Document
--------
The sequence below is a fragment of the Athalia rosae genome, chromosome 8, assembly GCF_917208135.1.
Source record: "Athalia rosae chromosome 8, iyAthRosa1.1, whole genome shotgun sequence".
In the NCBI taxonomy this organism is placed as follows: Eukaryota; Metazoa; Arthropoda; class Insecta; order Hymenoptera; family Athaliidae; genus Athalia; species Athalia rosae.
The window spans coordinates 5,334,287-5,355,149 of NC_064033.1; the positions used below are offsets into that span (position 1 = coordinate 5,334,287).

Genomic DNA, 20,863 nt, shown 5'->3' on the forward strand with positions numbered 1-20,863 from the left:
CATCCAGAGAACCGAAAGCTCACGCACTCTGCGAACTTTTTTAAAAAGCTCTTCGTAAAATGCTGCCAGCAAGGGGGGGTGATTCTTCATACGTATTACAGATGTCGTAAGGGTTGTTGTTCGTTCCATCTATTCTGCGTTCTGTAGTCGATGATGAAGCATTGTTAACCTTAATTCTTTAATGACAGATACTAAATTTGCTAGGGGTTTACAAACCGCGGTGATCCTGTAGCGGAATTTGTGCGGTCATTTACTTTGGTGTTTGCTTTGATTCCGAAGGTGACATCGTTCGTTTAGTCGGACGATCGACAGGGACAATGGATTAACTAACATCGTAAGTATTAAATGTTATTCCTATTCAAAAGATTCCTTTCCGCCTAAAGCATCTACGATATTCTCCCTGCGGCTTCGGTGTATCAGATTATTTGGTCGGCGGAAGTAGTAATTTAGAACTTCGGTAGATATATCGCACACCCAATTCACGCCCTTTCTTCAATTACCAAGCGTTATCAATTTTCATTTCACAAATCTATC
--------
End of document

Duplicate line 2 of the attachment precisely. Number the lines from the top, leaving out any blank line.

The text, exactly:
Source record: "Athalia rosae chromosome 8, iyAthRosa1.1, whole genome shotgun sequence".